Sacha Baron Cohen gave $200 to Roy Moore’s anti-LGBT foundation to secure interview
Borat star Sacha Baron Cohen is facing questions over revelations that his show donated $200 to an anti-LGBT group run by the wife of disgraced Alabama politician Roy Moore to secure a TV interview with him.
The donation to the hardline advocacy group Foundation for Moral Law was part of an agreement to secure an undercover interview with failed Republican Senate candidate Moore on Showtime’s political prank show Who Is America?, court documents revealed.
The details only emerged as Moore, who has faced allegations of child sex abuse that ultimately thwarted his Senate race last year, is pursuing legal action over a joke in the interview which featured a fake ‘paedophile detector.’
The Hollywood Reporter notes that a consent agreement signed ahead of the interview, made public as a result of the court case, shows that the show’s producers agreed to make a donation to a non-profit chosen by Moore.
The show’s executive producer, Todd Schulman, confirmed in a court declaration: “Judge Moore entered into the Consent Agreement ‘in exchange for the Producer making a $200 donation to a charity chosen by the Participant and allowing an opportunity for the Participant to appear in a television series.’
“On February 20, 2018, a Production Company employee made a donation of $200 using Production Company funds to the Foundation for Moral Law, Inc. on behalf of YTV.”
YTV refers to Yerushalayim Television, a shell company that the Cohen set up as part of his undercover efforts, of which he was “the ultimate sole owner,” according to the documents.
The Foundation for Moral Law, which was founded by Roy Moore in 2003 and is currently headed by his wife Kayla Moore, is strongly opposed to LGBT+ rights.
In April 2017, the group lobbied against the nomination of an “ungodly” lesbian to head the US Air Force Academy, claiming her sexuality “does not set a proper moral example for youth.”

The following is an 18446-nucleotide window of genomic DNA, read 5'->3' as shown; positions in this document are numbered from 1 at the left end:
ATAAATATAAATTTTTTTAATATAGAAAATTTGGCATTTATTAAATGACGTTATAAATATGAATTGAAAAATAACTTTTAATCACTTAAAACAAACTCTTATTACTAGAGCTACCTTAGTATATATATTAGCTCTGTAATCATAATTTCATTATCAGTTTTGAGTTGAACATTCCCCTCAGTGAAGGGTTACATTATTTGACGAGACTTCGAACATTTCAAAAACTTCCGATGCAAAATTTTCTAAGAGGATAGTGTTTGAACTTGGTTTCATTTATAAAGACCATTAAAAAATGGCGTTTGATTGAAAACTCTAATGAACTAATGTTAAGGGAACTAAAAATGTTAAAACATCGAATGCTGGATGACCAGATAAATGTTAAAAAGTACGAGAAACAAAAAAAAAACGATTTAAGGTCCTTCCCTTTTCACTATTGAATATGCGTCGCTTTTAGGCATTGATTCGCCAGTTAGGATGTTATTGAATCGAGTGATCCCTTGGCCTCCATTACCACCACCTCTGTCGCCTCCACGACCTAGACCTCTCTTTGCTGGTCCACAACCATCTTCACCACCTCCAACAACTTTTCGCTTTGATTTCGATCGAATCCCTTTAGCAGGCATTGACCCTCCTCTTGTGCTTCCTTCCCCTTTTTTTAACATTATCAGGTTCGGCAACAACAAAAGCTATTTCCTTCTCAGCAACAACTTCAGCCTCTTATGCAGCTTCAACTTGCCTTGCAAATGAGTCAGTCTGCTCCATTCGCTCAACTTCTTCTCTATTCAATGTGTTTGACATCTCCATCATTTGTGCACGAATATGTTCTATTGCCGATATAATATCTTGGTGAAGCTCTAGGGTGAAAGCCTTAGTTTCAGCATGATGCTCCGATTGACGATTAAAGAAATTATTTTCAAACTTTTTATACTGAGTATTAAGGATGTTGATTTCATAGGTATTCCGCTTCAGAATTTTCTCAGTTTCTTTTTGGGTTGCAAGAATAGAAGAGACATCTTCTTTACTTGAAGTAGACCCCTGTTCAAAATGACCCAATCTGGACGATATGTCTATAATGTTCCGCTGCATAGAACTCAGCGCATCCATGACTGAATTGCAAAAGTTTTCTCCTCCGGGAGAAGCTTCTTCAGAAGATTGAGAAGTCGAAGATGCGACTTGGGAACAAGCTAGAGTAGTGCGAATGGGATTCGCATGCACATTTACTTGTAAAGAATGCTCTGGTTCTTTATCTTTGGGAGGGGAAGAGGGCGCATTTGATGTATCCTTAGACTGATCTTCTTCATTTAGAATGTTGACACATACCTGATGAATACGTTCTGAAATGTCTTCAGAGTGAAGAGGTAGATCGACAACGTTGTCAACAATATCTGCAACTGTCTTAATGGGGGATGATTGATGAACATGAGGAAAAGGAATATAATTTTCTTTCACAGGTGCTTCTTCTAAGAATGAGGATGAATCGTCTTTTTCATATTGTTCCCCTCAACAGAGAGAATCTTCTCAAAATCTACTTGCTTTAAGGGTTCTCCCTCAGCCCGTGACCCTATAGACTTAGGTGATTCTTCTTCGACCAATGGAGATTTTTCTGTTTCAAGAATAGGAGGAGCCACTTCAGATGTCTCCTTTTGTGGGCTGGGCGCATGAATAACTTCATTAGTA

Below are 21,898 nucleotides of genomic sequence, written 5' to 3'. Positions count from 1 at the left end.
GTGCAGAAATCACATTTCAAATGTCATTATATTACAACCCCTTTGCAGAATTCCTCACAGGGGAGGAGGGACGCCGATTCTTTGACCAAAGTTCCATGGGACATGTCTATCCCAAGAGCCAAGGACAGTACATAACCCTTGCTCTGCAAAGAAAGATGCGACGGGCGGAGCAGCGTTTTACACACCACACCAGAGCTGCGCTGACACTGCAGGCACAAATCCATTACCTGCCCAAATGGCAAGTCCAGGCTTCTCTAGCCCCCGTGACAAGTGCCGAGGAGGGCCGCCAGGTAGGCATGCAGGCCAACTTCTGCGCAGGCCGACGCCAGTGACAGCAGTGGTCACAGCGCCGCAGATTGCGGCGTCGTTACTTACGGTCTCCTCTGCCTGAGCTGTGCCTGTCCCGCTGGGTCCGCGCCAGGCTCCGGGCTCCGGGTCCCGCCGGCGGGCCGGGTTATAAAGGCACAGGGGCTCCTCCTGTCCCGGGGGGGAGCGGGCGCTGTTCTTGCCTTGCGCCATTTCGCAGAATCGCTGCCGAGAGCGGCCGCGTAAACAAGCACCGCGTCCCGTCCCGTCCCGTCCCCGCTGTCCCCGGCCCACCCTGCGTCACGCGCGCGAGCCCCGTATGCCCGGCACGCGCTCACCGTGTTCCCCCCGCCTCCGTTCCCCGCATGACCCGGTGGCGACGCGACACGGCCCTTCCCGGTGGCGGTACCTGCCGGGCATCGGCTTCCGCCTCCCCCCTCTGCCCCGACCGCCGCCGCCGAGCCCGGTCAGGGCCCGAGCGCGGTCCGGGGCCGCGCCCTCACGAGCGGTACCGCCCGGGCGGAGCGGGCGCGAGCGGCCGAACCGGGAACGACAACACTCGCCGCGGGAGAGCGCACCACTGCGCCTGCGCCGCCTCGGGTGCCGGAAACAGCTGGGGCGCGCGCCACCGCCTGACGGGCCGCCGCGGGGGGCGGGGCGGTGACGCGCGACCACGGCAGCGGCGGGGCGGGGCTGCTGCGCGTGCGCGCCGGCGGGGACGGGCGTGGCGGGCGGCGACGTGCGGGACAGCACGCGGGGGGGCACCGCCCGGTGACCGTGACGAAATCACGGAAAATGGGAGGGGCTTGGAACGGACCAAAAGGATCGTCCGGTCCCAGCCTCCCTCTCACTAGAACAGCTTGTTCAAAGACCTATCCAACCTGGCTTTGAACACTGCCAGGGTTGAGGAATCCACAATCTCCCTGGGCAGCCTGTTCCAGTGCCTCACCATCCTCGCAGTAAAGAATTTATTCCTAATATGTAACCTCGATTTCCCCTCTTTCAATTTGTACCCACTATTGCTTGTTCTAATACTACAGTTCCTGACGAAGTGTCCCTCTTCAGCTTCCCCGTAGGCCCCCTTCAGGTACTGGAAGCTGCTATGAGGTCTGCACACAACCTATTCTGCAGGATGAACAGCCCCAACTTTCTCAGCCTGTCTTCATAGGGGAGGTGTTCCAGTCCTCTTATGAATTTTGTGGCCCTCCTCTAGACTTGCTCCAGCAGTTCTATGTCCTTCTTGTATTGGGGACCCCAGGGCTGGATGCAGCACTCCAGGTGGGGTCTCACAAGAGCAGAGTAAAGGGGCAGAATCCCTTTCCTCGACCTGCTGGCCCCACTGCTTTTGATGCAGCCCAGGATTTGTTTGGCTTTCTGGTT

Taking exception to the candidate’s same-sex marriage, Moore’s foundation claimed: “Because homosexual relationships are unnatural, they are incompatible with the basic structure of civil society and the historic antecedents of military order and discipline.”
The foundation routinely makes interventions in LGBT+ court cases to caution against homosexuality.
It has lobbied in favour of gay ‘cure’ therapy, claiming in a 2013 court brief that homosexual conduct is “wrong, immoral, unhealthy and destructive” while supporting “the authority of parents to make decisions for their children, including the decision to pursue conversion therapy.”
In 2011 it campaigned to keep a ban on gay people serving in the military, citing the “well-documented health hazards and medical costs associated with the homosexual lifestyle.”
The foundation even claimed that Lawrence v Texas, the 2003 US Supreme Court ruling that decriminalised sodomy across the United States, was a “radical departure from the common law tradition” and insisted that “this recently-discovered court-created ‘right’ should therefore be construed narrowly and should be analysed according to the normal ‘rational basis’ standard.”
Moore served as Alabama’s elected Chief Justice from 2001 until 2003, when he was booted out of office for misconduct. He again served as Chief Justice from 2013 to 2016, when he was again removed for misconduct,
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The justice was found to have abused his power by an ethics investigation in 2016, after he led a crusade to block gay weddings in the state.
After the US Supreme Court approved equal marriage, Moore claimed the ruling “doesn’t apply” in Alabama and ordered probate judges to continue to enforce a gay marriage ban.
He was ejected from the role in September 2016 after being found guilty of six different conduct violations as a result of his actions.
Alabama Republicans picked Moore as their candidate for US Senate in 2017, but he was ultimately defeated by Democrat Doug Jones after the sexual abuse allegations came to light.